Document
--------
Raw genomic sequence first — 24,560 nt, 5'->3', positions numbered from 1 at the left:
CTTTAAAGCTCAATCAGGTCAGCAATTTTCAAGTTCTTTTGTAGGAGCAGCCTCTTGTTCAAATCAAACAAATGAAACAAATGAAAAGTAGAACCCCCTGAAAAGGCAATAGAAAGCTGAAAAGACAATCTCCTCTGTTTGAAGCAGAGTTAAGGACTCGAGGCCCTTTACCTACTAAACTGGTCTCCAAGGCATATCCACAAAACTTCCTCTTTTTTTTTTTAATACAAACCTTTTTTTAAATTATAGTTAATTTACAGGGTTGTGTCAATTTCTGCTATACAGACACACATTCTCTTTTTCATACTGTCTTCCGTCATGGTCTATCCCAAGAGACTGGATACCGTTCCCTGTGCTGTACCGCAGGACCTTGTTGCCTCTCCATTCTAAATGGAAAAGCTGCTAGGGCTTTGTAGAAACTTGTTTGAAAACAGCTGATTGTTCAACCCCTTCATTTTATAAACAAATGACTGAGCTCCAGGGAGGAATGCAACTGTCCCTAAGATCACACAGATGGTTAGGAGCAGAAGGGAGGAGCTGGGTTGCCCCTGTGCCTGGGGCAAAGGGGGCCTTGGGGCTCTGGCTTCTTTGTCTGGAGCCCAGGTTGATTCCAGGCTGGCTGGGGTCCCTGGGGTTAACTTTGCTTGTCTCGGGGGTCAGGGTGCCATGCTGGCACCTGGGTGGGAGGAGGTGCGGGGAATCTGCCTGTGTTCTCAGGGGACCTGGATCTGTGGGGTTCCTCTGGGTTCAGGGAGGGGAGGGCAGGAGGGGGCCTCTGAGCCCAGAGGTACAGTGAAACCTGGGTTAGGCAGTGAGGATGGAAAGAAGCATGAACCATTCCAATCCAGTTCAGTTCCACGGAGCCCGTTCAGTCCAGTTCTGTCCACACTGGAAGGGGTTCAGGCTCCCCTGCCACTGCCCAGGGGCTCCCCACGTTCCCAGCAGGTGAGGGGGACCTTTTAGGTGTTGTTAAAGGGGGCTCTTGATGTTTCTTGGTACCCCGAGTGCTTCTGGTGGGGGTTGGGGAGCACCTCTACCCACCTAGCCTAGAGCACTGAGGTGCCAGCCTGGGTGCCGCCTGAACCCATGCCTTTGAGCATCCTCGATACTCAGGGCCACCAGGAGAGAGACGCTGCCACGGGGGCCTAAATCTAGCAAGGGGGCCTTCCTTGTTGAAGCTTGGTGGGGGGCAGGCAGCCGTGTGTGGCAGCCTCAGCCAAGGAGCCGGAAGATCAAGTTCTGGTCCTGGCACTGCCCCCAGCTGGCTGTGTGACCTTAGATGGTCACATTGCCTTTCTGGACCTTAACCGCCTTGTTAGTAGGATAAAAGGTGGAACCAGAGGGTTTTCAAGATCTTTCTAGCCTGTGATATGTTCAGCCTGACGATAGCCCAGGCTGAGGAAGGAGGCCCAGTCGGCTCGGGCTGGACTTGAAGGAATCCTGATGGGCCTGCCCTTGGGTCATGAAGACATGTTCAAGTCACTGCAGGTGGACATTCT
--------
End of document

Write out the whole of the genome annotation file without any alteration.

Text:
Raw genomic sequence first — 24,560 nt, 5'->3', positions numbered from 1 at the left:
CTTTAAAGCTCAATCAGGTCAGCAATTTTCAAGTTCTTTTGTAGGAGCAGCCTCTTGTTCAAATCAAACAAATGAAACAAATGAAAAGTAGAACCCCCTGAAAAGGCAATAGAAAGCTGAAAAGACAATCTCCTCTGTTTGAAGCAGAGTTAAGGACTCGAGGCCCTTTACCTACTAAACTGGTCTCCAAGGCATATCCACAAAACTTCCTCTTTTTTTTTTTAATACAAACCTTTTTTTAAATTATAGTTAATTTACAGGGTTGTGTCAATTTCTGCTATACAGACACACATTCTCTTTTTCATACTGTCTTCCGTCATGGTCTATCCCAAGAGACTGGATACCGTTCCCTGTGCTGTACCGCAGGACCTTGTTGCCTCTCCATTCTAAATGGAAAAGCTGCTAGGGCTTTGTAGAAACTTGTTTGAAAACAGCTGATTGTTCAACCCCTTCATTTTATAAACAAATGACTGAGCTCCAGGGAGGAATGCAACTGTCCCTAAGATCACACAGATGGTTAGGAGCAGAAGGGAGGAGCTGGGTTGCCCCTGTGCCTGGGGCAAAGGGGGCCTTGGGGCTCTGGCTTCTTTGTCTGGAGCCCAGGTTGATTCCAGGCTGGCTGGGGTCCCTGGGGTTAACTTTGCTTGTCTCGGGGGTCAGGGTGCCATGCTGGCACCTGGGTGGGAGGAGGTGCGGGGAATCTGCCTGTGTTCTCAGGGGACCTGGATCTGTGGGGTTCCTCTGGGTTCAGGGAGGGGAGGGCAGGAGGGGGCCTCTGAGCCCAGAGGTACAGTGAAACCTGGGTTAGGCAGTGAGGATGGAAAGAAGCATGAACCATTCCAATCCAGTTCAGTTCCACGGAGCCCGTTCAGTCCAGTTCTGTCCACACTGGAAGGGGTTCAGGCTCCCCTGCCACTGCCCAGGGGCTCCCCACGTTCCCAGCAGGTGAGGGGGACCTTTTAGGTGTTGTTAAAGGGGGCTCTTGATGTTTCTTGGTACCCCGAGTGCTTCTGGTGGGGGTTGGGGAGCACCTCTACCCACCTAGCCTAGAGCACTGAGGTGCCAGCCTGGGTGCCGCCTGAACCCATGCCTTTGAGCATCCTCGATACTCAGGGCCACCAGGAGAGAGACGCTGCCACGGGGGCCTAAATCTAGCAAGGGGGCCTTCCTTGTTGAAGCTTGGTGGGGGGCAGGCAGCCGTGTGTGGCAGCCTCAGCCAAGGAGCCGGAAGATCAAGTTCTGGTCCTGGCACTGCCCCCAGCTGGCTGTGTGACCTTAGATGGTCACATTGCCTTTCTGGACCTTAACCGCCTTGTTAGTAGGATAAAAGGTGGAACCAGAGGGTTTTCAAGATCTTTCTAGCCTGTGATATGTTCAGCCTGACGATAGCCCAGGCTGAGGAAGGAGGCCCAGTCGGCTCGGGCTGGACTTGAAGGAATCCTGATGGGCCTGCCCTTGGGTCATGAAGACATGTTCAAGTCACTGCAGGTGGACATTCT